Storyline as a web design tool?

Jun 14, 2012

Morning All

This is a bit silly but I thought I'd try it out...

I was really pleased to see that I could customize the screen size in Storyline as it opens up a whole new world of possibilities.  I mean, why does a learning object have to be 800 x 600 and sit on it's own on a page?

To demonstrate the point I thought I would try to create an animated rotating banner for a new project I am working on.  I played around with the size until I found around 880 x 220 worked for my 960px site width (needing to allow for the player chrome - even if it is invisible).

I created a very simple 3 slide presentation on this template, modifying the player to remove every trace of chrome.  I looped the presentation so it is never ending and then published to flash and html5.

The whole thing was then moved to a public Dropbox folder and the story.html file embedded in the site by way of an iframe.

You can see it in action at

The site is a Moodle 2.2+ installation with a label resource used to hold the iframe.

What interests me here is the potential for developing small interactive blocks that can be embedded in course homepages, site homepages etc.  Of course, SCORM is not possible using the iframe/dropbox combination but it would be cool for adding some "bling" to a page...




27 Replies
Jeanette Brooks

Mike!! That is so clever and it looks beautiful! Love the idea, and love the way you implemented it! My only suggestion would be that Dropbox might be a bit sluggish for the animation and button response times. Unfortunately Dropbox doesn't allow browsers to cache content, so things end up running slower than they would on a normal web server. Still, the effect is really great and it's so fun to see Storyline used in all sorts of different ways like this. Thanks so much for sharing!

Mike Walters

That's a good point about Dropbox.  With a more complicated object it would be slow.  It is very useful for testing however as it means I can upload and move files around easily.  Dropbox has however just announced that they won't be creating Public folders in new accounts and the share function in other folders doesn't seem to work in the same way (oh well).

Once I am happy with the design I would most likely move it onto the actual site server and call it from there.

Thanks for the reply!


Mike Enders


I love the direction you're going with this.  I think I've spent more time playing with Storyline as a tool for non-eLearning uses than the other way around, so it's so cool seeing others experiment as well!  Would be cool to see how many different ideas the community could bake up using unusual size dimensions (for example 150 wide, by 800 high).  So in essence, you start with a particular dimension set, and then let that help dictate your approach.

Keep rolling with this, it looks great!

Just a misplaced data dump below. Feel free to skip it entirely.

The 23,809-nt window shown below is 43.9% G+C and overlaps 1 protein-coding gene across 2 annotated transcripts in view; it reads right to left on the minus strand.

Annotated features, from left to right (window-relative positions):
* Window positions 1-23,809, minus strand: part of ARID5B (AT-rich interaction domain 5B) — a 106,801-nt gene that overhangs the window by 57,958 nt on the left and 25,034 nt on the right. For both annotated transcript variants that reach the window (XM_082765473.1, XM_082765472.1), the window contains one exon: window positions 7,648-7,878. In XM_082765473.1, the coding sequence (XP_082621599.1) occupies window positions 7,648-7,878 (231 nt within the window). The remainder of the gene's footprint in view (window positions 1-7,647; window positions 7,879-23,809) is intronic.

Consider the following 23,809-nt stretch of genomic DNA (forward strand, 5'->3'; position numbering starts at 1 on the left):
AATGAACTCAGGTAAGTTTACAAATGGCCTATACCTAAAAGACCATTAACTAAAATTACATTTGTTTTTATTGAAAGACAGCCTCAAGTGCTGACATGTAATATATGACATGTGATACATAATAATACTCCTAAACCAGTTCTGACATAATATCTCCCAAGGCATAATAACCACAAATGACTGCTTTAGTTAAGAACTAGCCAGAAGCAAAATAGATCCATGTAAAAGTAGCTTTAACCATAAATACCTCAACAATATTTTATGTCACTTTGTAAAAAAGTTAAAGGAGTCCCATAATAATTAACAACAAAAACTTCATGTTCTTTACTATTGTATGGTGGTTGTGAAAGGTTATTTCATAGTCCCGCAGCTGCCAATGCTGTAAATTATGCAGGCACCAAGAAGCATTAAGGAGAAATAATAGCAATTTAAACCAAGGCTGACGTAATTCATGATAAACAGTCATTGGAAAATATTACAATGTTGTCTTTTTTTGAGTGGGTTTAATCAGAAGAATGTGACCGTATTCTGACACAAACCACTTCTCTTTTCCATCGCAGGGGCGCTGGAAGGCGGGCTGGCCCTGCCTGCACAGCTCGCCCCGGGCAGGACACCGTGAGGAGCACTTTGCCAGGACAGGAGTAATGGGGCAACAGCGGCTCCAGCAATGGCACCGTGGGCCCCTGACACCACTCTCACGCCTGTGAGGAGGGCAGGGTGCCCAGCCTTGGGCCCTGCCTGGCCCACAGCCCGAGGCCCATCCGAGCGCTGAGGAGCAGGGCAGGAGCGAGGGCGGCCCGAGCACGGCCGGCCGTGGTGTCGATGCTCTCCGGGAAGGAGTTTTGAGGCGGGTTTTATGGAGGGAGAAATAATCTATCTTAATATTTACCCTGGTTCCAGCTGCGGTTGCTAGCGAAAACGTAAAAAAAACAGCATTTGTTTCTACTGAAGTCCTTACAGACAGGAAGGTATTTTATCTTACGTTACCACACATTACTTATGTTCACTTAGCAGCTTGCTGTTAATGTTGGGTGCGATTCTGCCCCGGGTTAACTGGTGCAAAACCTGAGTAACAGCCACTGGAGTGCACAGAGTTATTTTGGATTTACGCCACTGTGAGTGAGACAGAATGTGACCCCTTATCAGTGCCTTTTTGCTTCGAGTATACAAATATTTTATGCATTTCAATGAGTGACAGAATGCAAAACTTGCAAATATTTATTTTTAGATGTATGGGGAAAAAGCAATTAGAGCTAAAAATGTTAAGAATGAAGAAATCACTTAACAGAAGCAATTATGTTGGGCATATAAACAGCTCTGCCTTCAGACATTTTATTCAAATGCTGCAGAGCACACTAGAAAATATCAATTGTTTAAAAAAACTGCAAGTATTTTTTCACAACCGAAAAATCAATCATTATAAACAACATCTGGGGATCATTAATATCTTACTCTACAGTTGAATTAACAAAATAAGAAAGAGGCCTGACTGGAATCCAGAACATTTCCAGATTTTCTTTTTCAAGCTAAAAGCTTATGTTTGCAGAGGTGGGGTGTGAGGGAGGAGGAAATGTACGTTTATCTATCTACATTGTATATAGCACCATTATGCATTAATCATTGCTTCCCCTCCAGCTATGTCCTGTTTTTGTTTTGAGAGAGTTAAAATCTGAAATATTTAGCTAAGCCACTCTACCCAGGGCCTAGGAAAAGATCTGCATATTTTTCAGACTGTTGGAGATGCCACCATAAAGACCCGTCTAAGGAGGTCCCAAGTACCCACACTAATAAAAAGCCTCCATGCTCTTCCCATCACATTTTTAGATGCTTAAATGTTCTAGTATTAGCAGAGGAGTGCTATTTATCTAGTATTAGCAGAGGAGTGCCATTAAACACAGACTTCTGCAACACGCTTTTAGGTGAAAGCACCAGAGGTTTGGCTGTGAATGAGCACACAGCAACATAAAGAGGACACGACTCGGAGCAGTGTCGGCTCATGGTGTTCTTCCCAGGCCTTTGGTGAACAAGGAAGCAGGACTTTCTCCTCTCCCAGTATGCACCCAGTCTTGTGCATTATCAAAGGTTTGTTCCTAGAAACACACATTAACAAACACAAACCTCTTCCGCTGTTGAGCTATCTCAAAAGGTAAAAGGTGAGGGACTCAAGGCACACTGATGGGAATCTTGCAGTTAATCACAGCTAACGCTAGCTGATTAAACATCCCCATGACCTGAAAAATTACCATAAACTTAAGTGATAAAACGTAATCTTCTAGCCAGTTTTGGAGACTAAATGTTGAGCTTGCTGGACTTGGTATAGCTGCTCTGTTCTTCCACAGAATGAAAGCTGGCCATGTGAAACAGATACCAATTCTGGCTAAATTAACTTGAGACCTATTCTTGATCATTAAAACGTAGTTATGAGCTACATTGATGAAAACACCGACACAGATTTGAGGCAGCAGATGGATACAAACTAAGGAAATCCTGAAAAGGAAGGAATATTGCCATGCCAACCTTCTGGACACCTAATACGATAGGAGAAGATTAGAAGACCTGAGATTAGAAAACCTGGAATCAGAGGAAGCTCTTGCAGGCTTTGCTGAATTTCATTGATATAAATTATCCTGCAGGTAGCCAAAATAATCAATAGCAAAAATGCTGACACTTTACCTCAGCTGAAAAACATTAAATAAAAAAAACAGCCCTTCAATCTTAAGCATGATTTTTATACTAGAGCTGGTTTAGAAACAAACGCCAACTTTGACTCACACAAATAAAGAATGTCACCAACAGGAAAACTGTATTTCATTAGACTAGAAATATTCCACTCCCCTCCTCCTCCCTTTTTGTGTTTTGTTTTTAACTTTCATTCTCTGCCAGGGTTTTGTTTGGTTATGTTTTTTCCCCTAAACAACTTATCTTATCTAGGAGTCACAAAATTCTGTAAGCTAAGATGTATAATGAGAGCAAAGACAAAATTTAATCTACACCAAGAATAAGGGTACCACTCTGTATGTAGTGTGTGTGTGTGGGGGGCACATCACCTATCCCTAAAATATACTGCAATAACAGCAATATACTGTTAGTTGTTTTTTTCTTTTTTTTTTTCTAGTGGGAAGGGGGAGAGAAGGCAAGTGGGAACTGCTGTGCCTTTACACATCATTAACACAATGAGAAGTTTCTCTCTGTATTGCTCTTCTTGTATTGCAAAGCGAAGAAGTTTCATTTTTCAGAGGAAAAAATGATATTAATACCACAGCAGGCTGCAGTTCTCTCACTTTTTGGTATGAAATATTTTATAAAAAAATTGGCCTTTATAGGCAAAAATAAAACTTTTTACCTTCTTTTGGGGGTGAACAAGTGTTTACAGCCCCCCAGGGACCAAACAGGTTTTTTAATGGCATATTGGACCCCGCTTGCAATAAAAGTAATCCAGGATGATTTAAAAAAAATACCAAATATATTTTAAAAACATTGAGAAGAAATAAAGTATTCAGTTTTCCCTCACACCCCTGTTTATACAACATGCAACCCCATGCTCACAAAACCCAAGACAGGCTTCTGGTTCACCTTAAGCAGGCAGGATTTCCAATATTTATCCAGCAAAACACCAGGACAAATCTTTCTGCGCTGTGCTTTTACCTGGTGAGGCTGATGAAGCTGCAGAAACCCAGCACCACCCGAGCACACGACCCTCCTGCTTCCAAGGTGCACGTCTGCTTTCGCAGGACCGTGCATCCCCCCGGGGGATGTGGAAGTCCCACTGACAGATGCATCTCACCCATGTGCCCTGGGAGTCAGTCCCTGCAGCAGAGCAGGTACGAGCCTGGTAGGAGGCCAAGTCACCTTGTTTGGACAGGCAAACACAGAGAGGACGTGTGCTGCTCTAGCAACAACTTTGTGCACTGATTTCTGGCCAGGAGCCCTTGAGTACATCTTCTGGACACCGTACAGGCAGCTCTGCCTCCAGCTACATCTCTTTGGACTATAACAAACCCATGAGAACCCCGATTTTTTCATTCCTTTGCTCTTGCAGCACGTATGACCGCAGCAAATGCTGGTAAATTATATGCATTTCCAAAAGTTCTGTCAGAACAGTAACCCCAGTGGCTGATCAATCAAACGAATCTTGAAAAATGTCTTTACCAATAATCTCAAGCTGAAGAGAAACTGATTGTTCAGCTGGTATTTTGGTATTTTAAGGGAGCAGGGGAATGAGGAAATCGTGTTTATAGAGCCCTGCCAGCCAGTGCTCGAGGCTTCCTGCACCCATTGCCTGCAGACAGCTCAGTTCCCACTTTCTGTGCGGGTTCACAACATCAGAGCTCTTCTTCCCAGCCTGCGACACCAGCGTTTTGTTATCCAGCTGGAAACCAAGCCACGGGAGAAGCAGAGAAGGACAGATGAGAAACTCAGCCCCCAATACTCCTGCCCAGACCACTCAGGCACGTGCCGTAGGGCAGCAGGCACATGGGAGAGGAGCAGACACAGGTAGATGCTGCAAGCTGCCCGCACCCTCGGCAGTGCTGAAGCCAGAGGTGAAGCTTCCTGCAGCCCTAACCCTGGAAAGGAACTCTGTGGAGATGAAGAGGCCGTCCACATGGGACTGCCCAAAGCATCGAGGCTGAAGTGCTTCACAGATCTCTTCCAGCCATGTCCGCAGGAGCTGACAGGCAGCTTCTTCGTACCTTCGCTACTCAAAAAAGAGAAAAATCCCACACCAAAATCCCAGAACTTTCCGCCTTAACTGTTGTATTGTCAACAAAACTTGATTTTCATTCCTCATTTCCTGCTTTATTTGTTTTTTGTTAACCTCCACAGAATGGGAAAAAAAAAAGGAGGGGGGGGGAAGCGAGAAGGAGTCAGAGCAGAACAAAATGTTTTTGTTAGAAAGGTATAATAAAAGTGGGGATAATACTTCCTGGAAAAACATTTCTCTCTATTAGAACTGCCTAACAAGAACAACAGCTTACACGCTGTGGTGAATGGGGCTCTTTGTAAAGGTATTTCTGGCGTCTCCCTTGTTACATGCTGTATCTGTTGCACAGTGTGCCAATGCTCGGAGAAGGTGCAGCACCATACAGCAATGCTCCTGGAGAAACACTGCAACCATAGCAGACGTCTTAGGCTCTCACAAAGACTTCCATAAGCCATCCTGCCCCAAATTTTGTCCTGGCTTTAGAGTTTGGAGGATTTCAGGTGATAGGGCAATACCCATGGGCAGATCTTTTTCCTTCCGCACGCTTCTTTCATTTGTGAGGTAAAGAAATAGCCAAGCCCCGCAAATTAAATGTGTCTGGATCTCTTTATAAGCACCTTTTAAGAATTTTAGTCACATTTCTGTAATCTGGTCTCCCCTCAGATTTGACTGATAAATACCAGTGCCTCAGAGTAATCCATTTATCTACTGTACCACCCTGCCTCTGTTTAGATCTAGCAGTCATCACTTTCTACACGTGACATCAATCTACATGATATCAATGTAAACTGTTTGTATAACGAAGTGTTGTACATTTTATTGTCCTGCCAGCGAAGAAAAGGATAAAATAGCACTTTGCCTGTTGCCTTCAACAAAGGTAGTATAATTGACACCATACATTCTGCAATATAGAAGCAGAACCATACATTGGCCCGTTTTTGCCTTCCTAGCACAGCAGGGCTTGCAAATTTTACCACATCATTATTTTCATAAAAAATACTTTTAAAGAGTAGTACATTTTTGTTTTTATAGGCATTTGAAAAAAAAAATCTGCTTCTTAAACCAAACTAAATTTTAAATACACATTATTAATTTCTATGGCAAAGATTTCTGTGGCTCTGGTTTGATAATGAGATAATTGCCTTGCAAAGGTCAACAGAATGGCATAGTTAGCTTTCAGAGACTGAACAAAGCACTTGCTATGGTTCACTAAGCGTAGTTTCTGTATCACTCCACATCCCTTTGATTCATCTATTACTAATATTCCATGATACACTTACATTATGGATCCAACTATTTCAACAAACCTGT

Mike Walters

Cool idea!

I'm thinking along the lines of small interactive guides or tools within a course homepage.

For example, in a homepage a small block could present the student/visitor with a simple set of choices that would then return suggestions or help based on the choice. e.g. "What course should I study".

The possibilities are pretty much endless and now having support for HTML5 etc makes it a pretty flexible way of creating these "micro-apps" (it's the only way I can think of describing them).


Bruce Graham

From what I gather, my website (built in SL) does not have any Search Engine Optimisation, but then I built it as somewhere to send people AFTER we were talking, to show capability, (in effect, a course aboyut me!), rather than as somewhere to get hold of me initially.

I use the SEO built into other places that I "inhabit" online to drive people to the website via contact information they find, and from there they get hold of me.

...and it seems to be working rather well as a strategy! 


Mike Walters

Good question Nancy,

There are two answers...

Firstly and simply, I was working on the site and didn't want to be loading the banner all the time as working in developer mode on Moodle slows down the page load times considerably (as it individually caches around 200 different CSS files).

Second reason is a bit more sinister!

This theme has a dropdown menu when the user is logged in that looks like this...

However, when the banner is in place it obscures the menu like this...

This isn't a Storyline problem, it's a problem with Flash.  Flash objects always sit in the top layer of the page (I have no idea why, I've tried playing with positions and the z-index attribute) causing this problem.

There is a solution however, if instead of calling the story.html file in the iframe you call the story_html5.html file this problem goes away.  The downside of course is that html5 just isn't quite there yet and the player chrome returns and a lot of the animation and text effects are lost.  You can see the flash banner on the link in my previous post and the html5 banner on the site.